Child Support Lawyer

Freed Marcroft Family Law can help with child support orders, deviations, and modifications for Connecticut parents.

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Connecticut Child Support

When you divorce, you have to make difficult decisions about money and kids. This can get emotional when it comes to child support, as both are impacted. Your priority is that your children are supported both developmentally and financially. You want to make sure the right parenting plan is in place and that there are sufficient resources to care for your children. Connecticut’s Child Support Guidelines govern child support, but there are possible deviations to consider. These deviations can be complicated and can increase or decrease child support.

How Is Child Support Determined?

To determine child support, family courts consider the Connecticut Child Support Guidelines formula, plus the needs of the child, and a series of factors including the parents’:

  • Age
  • Health
  • Station
  • Occupation
  • Earning capacity
  • The amount and sources of income
  • Estate
  • Vocational skills

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Many people know there is a formula for calculating child support in Connecticut. What most people don’t know is that courts don’t always follow the Child Support Guidelines calculation.  If you’re wondering whether you have to follow the child support formula, it’s good to know that it’s possible to deviate from the formula under certain conditions. The deviation criteria that determine your eliginility to deviate from the calculation include: other financial resources available to a parent, extraordinary expenses, needs of other dependents, coordination of total family support, and other special circumstances.

A deviation can occur when the parents agree to a lesser or higher amount of child support than is dictated by the formula, and the court agrees.  Sometimes parents reach a child support agreement via negotiation in a litigation, mediation, or collaborative divorce.  In other cases, the Judge decides that following the child support calculation would be inequitable or inappropriate.  Freed Marcroft’s child support attorneys can explain the ins-and-outs of what is required to deviate up or down from the child support formula, and help you move forward towards your goals for you and your children.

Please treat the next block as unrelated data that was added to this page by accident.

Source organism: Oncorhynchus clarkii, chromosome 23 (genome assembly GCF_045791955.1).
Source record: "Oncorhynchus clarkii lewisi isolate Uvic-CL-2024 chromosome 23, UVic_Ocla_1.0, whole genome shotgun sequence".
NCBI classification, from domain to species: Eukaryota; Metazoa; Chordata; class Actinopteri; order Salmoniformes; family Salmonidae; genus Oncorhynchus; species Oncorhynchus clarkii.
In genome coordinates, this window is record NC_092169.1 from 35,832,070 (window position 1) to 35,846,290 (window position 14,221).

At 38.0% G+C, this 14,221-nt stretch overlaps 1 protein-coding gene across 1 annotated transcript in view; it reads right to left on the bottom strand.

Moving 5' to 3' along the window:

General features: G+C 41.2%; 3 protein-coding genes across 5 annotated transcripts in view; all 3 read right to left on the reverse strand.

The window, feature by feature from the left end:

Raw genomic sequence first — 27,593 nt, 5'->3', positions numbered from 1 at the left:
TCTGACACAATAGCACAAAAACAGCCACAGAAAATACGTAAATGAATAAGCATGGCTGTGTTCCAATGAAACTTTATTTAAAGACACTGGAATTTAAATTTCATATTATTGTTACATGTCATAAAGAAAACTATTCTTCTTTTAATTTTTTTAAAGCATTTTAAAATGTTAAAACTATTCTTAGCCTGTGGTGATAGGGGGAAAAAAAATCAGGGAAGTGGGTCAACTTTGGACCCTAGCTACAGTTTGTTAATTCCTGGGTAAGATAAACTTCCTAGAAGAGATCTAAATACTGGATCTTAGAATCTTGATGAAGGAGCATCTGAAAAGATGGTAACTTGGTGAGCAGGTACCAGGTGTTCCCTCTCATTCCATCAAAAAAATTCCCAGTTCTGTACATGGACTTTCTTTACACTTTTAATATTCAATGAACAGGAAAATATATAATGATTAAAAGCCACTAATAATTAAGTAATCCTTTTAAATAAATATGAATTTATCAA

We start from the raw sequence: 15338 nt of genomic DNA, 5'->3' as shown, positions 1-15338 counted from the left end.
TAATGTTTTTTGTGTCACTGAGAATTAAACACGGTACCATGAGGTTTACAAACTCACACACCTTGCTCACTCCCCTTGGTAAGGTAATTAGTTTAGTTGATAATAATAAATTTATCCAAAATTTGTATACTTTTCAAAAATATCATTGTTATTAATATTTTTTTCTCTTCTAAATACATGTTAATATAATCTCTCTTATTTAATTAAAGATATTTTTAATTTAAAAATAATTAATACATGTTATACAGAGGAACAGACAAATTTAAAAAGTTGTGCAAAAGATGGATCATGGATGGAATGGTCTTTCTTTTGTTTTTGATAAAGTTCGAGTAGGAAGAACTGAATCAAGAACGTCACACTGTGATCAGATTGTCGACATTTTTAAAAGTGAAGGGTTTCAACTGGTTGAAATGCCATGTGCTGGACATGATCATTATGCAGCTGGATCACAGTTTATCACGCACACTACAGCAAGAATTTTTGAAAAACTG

There is no automatic recalculation to adjust or modify child support. In order to modify a child support order, there must be a substantial change in circumstances such as an increase (or decrease) in one parent’s income, need for support, or a permanent change in the parenting plan. It’s critical to note that an agreement between parents to change child support isn’t sufficient. The agreement isn’t a binding court order until it is entered and ruled upon by a court. In the meantime, the court’s original child support order stands. Freed Marcroft’s lawyers have the depth of knowledge and experience about child support and the Connecticut courts to deploy the most strategic Post Judgment child support motions for you.

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Once a child support order is in place, it is binding. If the other parent is behind in child support payments, you have legal options for collecting the money. For example, your ex may be found in contempt of court. Other options include a driver’s license suspension, a property lien against his or her property, or wage garnishment. Under most circumstances, child support is paid until a child turns 18. It’s important to know your legal rights if the other parent is defying the divorce decree. Freed Marcroft will go over your legal options and help you proceed, so you can collect the child support you need to care for your family.


There’s a common misunderstanding that there’s no child support when parents share custody.  That’s not the case -- many Connecticut families have a parenting plan with joint physical custody, and there is often still child support. This is because Connecticut uses an “income shares” model for child support. The theory behind Connecticut child support is that a child should receive the same proportion of parental income as he or she would have received if the parents lived together. In other words, even when parents have joint custody, there may be child support moving from the higher-earning parent to the lower-earning parent.

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